Celebrating Milk Chocolate
July 28 is Milk Chocolate Day!
We have the Swiss to thank for inventing milk chocolate as it was Daniel Peter, a resident of Vevey, Switzerland, who is first credited with adding milk to chocolate in 1875. Vevey’s rationale was simple. Chocolate is expensive. Switzerland has plenty of dairy cows. Why not add a little milk in order to stretch the chocolate to make it more cost effective, and thereby more accessible to the average family?
The Swiss continue to hold one of the top spots in the world for per capita chocolate consumption, and they still prefer their milk chocolate, although that is slowly changing and you will find an increasing amount of dark chocolate creations among the multitude of Swiss chocolate offerings.
In North America, milk chocolate is traditionally what we think of when we think of “chocolate candy” as it has a significantly higher component of sugar than dark chocolate. If you’re looking at a popular compact milk chocolate candy bar such as Milky Way, you will find approximately 58 grams or 8.5 teaspoons of sugar per bar! This article by the Medical News Today spells it our for non-believers.
Artisanal milk chocolate products generally have a lesser amount of sugar than the commercial grade bars. But remember: in a 60% cocoa bar, the remaining 40% is likely to be sugar. So that means in a 100-gram 60% cocoa bar, you may be eating as much as 40 grams of sugar!
In commercial candy bars, there are often a multitude of additional ingredients, making it advisable to read your chocolate labels carefully if you want to avoid unnecessary additives. Keep in mind that the lower the percentage of cocoa in the chocolate, the higher the amount of sugar.
understanding the difference between milk chocolate and dark milk chocolate
Artisanal milk chocolate generally contains anywhere from 38-60% cocoa. It has a lighter colour and generally, a silkier texture than pure dark chocolate. Children almost always prefer milk chocolate as it is sweeter, but you can slowly train their palates to enjoy dark chocolate by first introducing them to quality milk chocolate, then dark milk chocolate, by giving them just one piece of dark milk chocolate a day.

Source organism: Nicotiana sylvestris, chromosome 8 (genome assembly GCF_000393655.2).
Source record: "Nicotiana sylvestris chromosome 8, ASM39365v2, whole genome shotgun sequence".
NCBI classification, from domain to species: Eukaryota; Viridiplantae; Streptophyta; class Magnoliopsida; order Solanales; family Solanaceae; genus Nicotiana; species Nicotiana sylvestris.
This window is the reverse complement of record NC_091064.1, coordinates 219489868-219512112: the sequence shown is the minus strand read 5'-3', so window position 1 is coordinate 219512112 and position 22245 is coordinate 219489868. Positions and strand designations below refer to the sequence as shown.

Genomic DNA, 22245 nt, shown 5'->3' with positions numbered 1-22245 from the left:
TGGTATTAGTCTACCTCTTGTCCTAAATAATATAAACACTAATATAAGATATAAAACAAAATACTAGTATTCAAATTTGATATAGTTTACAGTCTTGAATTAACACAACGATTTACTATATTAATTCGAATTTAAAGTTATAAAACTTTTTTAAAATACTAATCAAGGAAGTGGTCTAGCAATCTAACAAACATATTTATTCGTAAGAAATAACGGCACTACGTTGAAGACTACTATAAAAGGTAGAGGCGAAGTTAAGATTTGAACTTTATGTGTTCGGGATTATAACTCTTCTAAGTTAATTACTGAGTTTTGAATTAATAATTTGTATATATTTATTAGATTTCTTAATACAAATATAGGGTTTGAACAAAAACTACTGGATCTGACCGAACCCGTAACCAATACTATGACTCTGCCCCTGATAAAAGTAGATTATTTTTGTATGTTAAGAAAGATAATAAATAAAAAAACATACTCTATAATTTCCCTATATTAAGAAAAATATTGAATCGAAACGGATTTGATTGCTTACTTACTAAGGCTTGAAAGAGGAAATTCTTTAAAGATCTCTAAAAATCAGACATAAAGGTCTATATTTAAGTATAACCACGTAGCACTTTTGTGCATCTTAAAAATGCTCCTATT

Dark milk chocolate is usually in the range of 60-65% cocoa and is made by adding a small amount of milk powder to the dark chocolate in its final stage of production. It is silky smooth, but yet lets the true cocoa flavour shine through.
My research has proven that men often prefer milk chocolate to dark chocolate, as at my chocolate tasting events, the men almost always gravitate to the chocolate samples that contain milk or the lowest amount of cocoa (and highest amount of sugar.)
Although I generally eat dark chocolate, I do enjoy dark milk milk chocolate very much, and even milk chocolate when it’s not too sweet. I can highly recommend these 2 varieties:
Original Beans Chocolate Esmeraldas Milk Chocolate: a 42% organic milk chocolate from the Pacific Rainforest of Esmeraldas, Ecuador, in South America. This chocolate is velvety creamy, and offers notes of caramel and flour de sel. It pairs really well with a Moscato sparkling white wine. Original Beans was awarded two awards in volume I of Chocolatour for its excellence in originality and eco-friendly practices.
And as you may also have read in volume I of Chocolatour: A Quest for the World’s Best Chocolate, I awarded the “Best Milk Chocolate” award to Madécasse Chocolate of Madagascar, Africa, for their 44% milk chocolate bar featuring Arabica coffee bean nibs.
The nice thing about both of these brands is that they offer sustainable chocolate. In the case of Madécasse, it is made by the cocoa farmers. In the case of Original Beans, the cocoa beans are sourced directly from the farmers and made in a sustainable eco-friendly way.
So eating milk chocolate can be OK within reason, and particularly if you are eating chocolate of the artisanal variety featuring the purest of ingredients. Happy Milk Chocolate Day! If you have a favourite milk chocolate, do share it with us here.